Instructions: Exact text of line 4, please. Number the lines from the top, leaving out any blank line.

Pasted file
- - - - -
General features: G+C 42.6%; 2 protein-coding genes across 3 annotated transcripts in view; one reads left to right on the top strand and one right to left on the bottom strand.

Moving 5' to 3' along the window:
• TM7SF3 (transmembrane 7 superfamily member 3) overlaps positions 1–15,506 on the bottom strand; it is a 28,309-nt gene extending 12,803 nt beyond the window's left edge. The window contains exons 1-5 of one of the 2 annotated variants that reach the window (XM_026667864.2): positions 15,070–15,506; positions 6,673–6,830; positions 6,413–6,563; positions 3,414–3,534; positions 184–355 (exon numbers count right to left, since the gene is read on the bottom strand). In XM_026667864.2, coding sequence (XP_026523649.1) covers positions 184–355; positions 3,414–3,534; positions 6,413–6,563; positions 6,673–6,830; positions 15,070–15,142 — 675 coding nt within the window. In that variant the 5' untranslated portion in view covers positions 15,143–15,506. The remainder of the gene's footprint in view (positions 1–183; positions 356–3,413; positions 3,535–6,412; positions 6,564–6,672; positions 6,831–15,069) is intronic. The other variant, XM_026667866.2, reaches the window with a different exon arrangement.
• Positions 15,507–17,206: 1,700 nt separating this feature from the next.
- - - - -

• Positions 15,507–17,206: 1,700 nt separating this feature from the next.